Ludwig Binder was an academic painter and graphic artist. His life was determined by his artistic talent and interest in nature. After two semesters at the art school in Nuremberg, he moved up to the master class of Prof. Selzer. In 1930 he attended the Academy of Applied Arts in Munich as a student of Prof. Jank. From 1932 onwards he worked as an illustrator for the magazines "Jugendlust", "Deutscher Jäger" and for the Delicia publishing house in Leipzig as an animal painter. Later he created illustrations for a wasp book for the Schreiber publishing house in Munich.
Afterwards, the Bayerische Schulbuchverlag in Munich made him its main collaborator. His animal illustrations appeared in 1952/53 in "Die Biologie" by Prof. Dr. Max von Frisch and in 1957/59 in the animal science books by Prof. Dr. Walter Wüst. He was also active for the Schmeil- Tierkunde. Since 1962, his bird and plant drawings in the "Sammlung Naturkundlicher Tafeln" made him world-famous. It was this work that was to be considered his major lifetime achievement.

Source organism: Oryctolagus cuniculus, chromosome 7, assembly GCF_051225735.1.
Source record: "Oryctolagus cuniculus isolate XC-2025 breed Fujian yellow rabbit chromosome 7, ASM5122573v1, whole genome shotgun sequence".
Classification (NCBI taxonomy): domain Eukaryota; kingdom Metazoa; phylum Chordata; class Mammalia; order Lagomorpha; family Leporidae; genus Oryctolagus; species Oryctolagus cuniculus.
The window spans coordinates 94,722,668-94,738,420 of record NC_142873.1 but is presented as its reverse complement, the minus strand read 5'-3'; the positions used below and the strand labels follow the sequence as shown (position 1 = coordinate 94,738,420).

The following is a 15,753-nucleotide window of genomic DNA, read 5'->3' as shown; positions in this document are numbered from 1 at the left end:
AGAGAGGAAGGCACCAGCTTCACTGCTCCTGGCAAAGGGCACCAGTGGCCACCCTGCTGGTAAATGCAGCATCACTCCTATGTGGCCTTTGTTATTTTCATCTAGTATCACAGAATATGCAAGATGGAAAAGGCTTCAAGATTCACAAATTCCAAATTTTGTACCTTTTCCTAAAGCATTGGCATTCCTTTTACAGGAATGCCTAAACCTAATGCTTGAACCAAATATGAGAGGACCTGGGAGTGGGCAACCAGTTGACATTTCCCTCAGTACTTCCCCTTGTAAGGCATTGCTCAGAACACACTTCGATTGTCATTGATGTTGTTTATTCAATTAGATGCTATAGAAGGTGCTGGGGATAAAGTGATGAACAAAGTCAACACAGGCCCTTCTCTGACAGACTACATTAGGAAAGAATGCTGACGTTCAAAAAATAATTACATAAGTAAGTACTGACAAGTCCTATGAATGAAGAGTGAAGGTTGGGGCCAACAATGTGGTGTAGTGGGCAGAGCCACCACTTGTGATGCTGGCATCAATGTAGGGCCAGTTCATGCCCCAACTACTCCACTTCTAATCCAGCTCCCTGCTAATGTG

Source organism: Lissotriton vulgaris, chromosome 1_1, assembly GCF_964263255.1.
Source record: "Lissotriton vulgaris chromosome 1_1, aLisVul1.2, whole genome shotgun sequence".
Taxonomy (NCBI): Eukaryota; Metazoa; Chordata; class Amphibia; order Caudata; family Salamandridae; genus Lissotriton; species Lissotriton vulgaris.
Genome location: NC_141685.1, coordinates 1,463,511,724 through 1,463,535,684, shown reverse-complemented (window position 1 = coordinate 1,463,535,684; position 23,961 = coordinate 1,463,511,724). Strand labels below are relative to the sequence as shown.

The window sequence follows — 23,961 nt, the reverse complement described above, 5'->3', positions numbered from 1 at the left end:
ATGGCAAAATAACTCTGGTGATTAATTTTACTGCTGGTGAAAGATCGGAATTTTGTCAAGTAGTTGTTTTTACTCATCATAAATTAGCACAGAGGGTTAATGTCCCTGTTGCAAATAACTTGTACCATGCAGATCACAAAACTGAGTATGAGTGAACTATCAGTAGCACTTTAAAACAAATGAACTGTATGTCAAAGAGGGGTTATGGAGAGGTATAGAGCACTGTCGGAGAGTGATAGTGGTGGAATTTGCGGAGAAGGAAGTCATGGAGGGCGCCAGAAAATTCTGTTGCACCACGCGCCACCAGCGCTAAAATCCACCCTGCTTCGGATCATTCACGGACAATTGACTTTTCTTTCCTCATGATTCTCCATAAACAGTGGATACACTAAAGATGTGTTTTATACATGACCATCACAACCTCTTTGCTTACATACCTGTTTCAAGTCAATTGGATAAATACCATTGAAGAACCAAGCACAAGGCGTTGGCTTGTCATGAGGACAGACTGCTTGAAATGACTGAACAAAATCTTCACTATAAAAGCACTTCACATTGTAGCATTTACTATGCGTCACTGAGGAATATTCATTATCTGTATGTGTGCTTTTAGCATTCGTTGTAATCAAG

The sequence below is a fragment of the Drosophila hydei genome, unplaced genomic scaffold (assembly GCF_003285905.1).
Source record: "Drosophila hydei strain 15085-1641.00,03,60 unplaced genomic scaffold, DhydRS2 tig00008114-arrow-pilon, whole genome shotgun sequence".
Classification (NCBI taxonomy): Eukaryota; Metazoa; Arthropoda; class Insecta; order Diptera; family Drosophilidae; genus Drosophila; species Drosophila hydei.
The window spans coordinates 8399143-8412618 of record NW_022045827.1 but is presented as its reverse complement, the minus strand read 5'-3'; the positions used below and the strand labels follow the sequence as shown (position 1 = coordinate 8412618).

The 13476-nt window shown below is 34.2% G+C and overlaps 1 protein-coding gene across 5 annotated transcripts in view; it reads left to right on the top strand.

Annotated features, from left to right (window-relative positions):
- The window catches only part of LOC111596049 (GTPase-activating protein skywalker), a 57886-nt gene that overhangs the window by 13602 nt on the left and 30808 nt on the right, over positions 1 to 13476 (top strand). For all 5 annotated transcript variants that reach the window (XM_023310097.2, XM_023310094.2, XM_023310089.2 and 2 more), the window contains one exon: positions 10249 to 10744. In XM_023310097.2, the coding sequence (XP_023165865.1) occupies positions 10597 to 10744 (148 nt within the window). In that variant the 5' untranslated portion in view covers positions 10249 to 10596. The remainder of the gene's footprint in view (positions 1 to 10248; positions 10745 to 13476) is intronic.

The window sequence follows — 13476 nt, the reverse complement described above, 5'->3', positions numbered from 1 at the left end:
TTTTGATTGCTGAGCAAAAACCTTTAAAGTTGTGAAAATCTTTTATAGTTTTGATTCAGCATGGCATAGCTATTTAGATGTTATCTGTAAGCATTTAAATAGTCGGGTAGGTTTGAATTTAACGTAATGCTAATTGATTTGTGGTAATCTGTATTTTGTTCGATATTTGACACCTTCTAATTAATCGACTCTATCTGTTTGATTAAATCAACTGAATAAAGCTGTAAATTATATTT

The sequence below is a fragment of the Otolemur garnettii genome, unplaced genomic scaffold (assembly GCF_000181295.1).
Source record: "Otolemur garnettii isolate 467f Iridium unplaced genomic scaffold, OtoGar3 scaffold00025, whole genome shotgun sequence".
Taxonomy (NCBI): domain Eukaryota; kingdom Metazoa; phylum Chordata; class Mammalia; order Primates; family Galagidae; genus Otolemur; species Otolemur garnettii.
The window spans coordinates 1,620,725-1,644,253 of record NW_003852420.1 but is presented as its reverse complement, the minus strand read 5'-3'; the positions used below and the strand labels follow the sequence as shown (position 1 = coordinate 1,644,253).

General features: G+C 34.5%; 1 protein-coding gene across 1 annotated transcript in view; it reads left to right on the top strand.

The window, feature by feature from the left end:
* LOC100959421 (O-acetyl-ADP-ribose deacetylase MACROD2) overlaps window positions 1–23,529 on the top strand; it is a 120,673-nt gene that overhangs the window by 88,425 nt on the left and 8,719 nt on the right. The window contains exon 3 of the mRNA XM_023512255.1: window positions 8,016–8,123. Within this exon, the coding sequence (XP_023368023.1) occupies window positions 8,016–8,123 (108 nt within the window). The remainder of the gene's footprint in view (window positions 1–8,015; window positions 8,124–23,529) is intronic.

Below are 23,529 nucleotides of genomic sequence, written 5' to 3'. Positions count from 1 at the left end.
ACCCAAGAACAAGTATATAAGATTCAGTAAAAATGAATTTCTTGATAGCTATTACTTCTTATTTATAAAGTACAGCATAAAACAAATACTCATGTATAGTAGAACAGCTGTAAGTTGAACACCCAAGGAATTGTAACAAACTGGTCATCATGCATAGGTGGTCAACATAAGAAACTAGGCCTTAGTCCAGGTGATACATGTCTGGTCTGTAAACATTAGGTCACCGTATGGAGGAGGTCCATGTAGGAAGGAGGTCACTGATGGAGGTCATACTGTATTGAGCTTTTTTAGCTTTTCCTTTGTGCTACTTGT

A reviewer in the “Blättern für Lehrerbildung” commented on Binder's drawings around 1953: "Ludwig Binder from Bamberg is a very great artist. He possesses reverent devotion before the creature and such a disciplined hand as I know of no other. Anyone who has ever seen an original drawing by Binder must admire this rare artist."
Ludwig Binder was a keen observer. He drew animals and plants with great love and an exceptional naturalistic style. In doing so, he met all the scientific demands of zoologists as well as all the expectations of artistic expression. His drawings reveal the individuality of the animals he observed. His colourful drawings of songbirds in their natural habitat and in typical postures, the surface treatment of their plumage achieved by him is so skilful that one believes one is looking at live birds whose down would move if one blew on them.